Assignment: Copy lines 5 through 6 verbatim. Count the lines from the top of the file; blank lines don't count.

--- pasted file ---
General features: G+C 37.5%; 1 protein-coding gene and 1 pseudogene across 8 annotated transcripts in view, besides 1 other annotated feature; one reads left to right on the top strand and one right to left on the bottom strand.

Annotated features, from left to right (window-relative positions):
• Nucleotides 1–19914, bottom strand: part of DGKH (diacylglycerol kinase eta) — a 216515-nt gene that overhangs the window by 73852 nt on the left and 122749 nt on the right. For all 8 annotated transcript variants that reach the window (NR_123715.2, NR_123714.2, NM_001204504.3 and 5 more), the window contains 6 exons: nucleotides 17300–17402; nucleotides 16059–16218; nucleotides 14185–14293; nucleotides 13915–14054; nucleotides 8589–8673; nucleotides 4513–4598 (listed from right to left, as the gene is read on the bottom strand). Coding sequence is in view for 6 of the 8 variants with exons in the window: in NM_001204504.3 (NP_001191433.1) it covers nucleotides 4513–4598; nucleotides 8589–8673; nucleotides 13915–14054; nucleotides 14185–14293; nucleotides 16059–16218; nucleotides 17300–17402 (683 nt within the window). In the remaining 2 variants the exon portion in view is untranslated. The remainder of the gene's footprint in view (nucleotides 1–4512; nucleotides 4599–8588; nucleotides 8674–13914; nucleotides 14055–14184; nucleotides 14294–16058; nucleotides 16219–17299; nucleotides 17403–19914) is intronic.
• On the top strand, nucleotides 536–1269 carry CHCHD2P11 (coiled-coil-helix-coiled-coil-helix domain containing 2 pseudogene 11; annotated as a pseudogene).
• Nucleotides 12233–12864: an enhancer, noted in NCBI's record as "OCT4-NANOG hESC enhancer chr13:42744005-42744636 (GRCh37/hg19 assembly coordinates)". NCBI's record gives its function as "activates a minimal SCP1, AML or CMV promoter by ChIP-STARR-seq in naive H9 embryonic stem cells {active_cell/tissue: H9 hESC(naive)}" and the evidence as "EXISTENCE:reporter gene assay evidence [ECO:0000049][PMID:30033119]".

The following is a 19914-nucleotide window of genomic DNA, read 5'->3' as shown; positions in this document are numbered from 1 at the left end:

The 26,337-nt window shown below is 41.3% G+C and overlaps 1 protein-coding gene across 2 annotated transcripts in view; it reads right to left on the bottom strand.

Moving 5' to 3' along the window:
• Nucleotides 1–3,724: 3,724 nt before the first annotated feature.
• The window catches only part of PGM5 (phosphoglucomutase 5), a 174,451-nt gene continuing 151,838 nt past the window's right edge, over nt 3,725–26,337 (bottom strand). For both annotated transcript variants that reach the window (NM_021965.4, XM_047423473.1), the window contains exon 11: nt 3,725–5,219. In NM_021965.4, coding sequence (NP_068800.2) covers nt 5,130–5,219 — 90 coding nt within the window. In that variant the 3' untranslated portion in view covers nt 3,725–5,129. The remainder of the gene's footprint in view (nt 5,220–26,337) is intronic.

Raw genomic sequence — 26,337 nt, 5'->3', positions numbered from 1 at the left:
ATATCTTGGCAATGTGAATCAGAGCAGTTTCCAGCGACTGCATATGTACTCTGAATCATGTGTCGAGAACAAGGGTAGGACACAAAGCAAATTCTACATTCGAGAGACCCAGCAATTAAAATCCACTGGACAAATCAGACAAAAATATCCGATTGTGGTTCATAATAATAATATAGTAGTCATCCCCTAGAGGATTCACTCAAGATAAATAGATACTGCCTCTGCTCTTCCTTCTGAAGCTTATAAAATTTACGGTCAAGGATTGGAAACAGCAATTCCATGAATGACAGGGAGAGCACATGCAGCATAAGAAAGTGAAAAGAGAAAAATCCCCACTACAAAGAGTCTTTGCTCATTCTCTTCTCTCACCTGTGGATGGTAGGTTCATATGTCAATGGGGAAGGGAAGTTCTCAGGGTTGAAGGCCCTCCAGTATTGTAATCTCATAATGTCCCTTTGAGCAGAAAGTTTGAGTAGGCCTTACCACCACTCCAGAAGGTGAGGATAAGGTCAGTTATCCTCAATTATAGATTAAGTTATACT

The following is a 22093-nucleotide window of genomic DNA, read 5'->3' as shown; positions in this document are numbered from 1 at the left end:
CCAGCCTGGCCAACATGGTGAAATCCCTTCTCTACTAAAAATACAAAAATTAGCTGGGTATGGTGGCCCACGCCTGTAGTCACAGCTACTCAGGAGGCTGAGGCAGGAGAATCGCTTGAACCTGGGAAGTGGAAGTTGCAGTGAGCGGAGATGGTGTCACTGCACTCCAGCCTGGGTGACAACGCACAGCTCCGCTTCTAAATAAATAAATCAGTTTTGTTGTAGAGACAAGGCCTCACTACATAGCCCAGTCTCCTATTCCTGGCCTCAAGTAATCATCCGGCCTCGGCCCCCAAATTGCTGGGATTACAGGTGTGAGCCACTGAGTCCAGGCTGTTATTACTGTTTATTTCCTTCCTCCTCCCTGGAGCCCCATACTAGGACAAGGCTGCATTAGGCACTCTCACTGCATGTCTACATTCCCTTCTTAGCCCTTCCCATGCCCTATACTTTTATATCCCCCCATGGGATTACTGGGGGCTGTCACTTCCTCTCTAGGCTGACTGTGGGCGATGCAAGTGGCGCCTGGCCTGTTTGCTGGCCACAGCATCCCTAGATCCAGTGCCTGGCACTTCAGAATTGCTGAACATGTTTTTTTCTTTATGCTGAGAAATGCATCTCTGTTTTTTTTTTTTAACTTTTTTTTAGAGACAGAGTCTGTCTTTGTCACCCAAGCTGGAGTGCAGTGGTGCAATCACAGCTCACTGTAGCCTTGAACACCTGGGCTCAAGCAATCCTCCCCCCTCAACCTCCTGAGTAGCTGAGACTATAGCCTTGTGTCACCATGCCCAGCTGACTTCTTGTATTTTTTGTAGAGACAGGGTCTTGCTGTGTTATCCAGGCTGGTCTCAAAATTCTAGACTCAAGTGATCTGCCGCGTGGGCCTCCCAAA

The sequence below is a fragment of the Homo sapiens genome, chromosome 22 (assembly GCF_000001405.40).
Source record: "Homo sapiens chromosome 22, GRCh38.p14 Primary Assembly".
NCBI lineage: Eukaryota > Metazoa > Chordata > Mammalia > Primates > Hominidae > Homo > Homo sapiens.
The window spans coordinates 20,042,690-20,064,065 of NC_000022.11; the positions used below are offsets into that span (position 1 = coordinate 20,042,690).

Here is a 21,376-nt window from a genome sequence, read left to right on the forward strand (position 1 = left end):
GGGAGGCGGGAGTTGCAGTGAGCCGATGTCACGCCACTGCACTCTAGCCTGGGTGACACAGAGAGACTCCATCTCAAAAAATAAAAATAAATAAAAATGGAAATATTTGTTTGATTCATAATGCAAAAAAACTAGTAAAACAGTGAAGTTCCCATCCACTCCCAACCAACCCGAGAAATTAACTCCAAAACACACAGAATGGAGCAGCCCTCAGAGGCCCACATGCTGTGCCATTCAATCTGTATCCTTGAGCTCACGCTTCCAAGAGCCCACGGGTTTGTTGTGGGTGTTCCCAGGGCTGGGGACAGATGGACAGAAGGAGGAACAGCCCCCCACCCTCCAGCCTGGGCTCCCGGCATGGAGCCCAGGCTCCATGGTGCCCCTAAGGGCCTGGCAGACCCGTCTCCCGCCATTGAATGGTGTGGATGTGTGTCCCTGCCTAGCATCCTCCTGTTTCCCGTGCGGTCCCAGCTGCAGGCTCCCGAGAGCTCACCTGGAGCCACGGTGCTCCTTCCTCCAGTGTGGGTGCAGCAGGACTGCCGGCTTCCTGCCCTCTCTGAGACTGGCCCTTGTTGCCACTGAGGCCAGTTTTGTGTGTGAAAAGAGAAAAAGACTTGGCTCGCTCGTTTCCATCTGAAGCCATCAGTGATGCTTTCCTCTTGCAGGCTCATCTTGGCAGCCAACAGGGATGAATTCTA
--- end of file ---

• Nucleotides 12233–12864: an enhancer, noted in NCBI's record as "OCT4-NANOG hESC enhancer chr13:42744005-42744636 (GRCh37/hg19 assembly coordinates)". NCBI's record gives its function as "activates a minimal SCP1, AML or CMV promoter by ChIP-STARR-seq in naive H9 embryonic stem cells {active_cell/tissue: H9 hESC(naive)}" and the evidence as "EXISTENCE:reporter gene assay evidence [ECO:0000049][PMID:30033119]".

The following is a 19914-nucleotide window of genomic DNA, read 5'->3' as shown; positions in this document are numbered from 1 at the left end: